The Canadian Philanthropy Partnership Research Network (PhiLab), is a Canadian research Network on philanthropy with a head offie in Montreal, on the campus of Université du Québec à Montréal (UQÀM).
The project was originally thought-up in 2014, in the context of a granting proposal for a three-year SSHRC Partnership Development project entitled “Social Innovation, Societal Change, and Canadian Grantmaking Foundations”. After a first funding period from 2013-2017, the funding was continued under the name “Evaluation of the role and actions of Canadian grantmaking foundations in response to social inequalities and environmental challenges.”
From the beginning, the Network is a space for partnership-oriented research, as well as knowledge sharing and mobilization on philanthropy and more specifically, Canadian foundations.
The Network is divided into several regional hubs across the country and works in tight collaboration with international research units. The Network brings together researchers, decision-makers and members of the philanthropic community from around the world in order to share information, resources, and ideas.
PhiLab’s Partnership-oriented research position
The Network conducts both field and theoretical research on themes, questions and issues related to the history and development of philanthropy in Canada, with comparisons made with foreign philanthropy.
From pragmatism, we retain the idea that the reflection on and production of knowledge cannot be disassociated from the action and that action relies on the mobilization of reflection capacities and existing knowledge. According to this perspective, the stage of society’s development requires a close connection between “thought and action”. This position requires an engaged and engaging conversation between field workers and the scientific community. The idea is to adopt an approach that is inclusive of all perspectives, opinions and interests, without trivializing or neglecting any.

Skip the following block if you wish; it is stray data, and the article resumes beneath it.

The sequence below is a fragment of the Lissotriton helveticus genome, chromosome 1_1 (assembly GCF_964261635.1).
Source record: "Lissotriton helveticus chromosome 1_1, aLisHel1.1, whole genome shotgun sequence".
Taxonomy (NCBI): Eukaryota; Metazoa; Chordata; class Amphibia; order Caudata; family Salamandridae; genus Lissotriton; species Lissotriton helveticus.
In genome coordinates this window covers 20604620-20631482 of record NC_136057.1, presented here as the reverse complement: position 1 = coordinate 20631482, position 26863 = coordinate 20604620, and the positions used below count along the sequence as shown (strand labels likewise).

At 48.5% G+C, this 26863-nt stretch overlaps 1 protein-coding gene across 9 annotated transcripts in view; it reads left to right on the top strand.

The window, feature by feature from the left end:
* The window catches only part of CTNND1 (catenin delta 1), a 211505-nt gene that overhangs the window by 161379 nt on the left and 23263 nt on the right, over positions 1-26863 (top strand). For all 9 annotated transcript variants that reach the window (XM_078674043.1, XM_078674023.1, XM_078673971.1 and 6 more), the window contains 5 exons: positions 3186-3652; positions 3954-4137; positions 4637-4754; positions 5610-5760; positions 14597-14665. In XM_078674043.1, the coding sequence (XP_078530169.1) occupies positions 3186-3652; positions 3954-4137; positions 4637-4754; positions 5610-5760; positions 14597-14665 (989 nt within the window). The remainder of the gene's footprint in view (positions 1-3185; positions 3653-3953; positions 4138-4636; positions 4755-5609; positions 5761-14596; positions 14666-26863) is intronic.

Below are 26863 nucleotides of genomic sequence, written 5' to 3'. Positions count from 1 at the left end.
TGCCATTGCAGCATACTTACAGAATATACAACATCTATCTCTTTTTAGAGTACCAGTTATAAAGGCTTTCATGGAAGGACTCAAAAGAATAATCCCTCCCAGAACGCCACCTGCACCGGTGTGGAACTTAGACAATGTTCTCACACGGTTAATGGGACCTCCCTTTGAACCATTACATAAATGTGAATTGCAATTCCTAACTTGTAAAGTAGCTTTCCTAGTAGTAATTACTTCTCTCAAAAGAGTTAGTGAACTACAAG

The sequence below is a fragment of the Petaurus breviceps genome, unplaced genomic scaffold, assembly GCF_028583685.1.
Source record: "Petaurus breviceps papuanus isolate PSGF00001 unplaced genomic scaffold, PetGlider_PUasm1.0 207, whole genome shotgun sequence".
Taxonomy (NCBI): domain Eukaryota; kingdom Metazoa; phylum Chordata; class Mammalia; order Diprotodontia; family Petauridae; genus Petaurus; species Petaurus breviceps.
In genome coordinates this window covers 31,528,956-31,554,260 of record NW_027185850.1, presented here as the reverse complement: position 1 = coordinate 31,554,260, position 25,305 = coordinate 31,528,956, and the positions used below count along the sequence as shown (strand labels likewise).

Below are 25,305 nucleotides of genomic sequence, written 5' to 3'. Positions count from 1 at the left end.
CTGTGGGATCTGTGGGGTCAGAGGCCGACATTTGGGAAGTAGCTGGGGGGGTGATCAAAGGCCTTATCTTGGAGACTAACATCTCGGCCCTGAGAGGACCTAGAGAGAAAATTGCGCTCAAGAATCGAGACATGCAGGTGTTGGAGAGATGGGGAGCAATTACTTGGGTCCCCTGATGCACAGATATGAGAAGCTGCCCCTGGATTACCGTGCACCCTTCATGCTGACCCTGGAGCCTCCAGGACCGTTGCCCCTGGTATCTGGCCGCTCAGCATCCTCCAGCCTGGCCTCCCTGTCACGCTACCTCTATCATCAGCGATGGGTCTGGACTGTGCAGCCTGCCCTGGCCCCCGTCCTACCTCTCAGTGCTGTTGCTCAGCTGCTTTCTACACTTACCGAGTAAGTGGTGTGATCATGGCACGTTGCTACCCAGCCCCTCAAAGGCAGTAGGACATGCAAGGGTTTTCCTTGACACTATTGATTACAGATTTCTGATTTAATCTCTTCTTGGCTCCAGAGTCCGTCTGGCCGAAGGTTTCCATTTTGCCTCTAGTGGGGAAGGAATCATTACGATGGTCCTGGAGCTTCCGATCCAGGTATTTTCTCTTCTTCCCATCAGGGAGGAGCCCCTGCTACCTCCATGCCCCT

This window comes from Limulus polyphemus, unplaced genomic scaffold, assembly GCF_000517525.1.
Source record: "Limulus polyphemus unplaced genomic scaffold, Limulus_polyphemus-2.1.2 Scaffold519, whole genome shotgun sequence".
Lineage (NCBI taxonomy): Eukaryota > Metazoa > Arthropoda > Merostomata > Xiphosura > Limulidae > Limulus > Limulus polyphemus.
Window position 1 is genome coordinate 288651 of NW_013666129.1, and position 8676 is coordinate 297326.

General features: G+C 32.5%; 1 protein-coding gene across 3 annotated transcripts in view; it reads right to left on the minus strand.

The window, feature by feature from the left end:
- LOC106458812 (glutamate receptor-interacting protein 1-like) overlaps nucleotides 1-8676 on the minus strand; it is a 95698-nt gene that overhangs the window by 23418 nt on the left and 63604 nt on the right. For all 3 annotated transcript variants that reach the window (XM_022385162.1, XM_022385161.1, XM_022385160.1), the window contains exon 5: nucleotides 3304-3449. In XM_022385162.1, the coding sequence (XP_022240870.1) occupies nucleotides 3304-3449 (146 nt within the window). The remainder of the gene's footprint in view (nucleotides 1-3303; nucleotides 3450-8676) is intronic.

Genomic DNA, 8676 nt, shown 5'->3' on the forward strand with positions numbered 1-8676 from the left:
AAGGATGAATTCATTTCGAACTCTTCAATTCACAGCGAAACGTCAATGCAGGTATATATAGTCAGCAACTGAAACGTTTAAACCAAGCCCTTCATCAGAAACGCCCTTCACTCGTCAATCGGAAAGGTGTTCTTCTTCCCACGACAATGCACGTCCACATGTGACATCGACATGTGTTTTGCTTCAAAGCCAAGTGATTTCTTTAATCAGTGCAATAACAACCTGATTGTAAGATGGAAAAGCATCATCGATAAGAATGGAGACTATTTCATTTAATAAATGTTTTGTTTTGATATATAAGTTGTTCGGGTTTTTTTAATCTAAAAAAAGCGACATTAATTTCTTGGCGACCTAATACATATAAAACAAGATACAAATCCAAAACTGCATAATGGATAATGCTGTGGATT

We devised PhiLab as a place where the scientific mission is respected, as much in its fundamental, collaborative (with…) and applied dimensions. On PhiLab’s website, you will find contributions from:
- researchers on issues of theoretical research;
- actors of the philanthropic sector (memoirs, position pieces, interviews) on issues that move them;
- and co-constructed contributions, thanks to a process of field research, collaborative research or partnership-oriented research.
PhiLab Network Objectives
- Produce and disseminate new content on Canadian philanthropy and associated themes (national and international solidarity, volunteering, community engagement, social innovations, etc.)
- Offer a space for the conduction and coordination of research
- Foster the emergence of new directions for theoretical and applied research
- Being a reference for sector actors in the sharing and dissemination of knowledge, practices and innovations in philanthropy
- Organize scientific and knowledge transfer activities
- Train new researchers.
In addition to the management of many research projects, welcoming post-doctoral interns and the education and training of students, PhiLab organizes many seminars and symposiums that allow for the sharing and dissemination of new knowledge. The Network also published a free yearly journal “The PhiLanthropic Year” that showcases the most recent work of its members and guest writers.
In 2018, PhiLab received funding under the project “Evaluation of the role and actions of Canadian grantmaking foundations in response to social inequalities and environmental challenges.”
- What political role do grantmaking foundations play regarding the social and environmental transition?
- What impacts, influence and/or repercussions do grantmaking foundations have regarding social, economic and environmental issues?
- How can research contribute towards better understanding, highlighting and supporting the functioning of small and medium foundations?
PhiLab proposes a reflection on innovation happening within governments, democratic processes and philanthropic practices. The cases mostly cover social inequalities and the environmental transition in a partnership-oriented context.
Axis 1: Reflections on Philanthropic Theory
Axis 2 : Innovative philanthropic research methods
Axis 3 : Sectoral or regional portraits of philanthropy
Axis 4 : Philanthropy and Social Justice
Axis 5: Philanthropy and Environmental Justice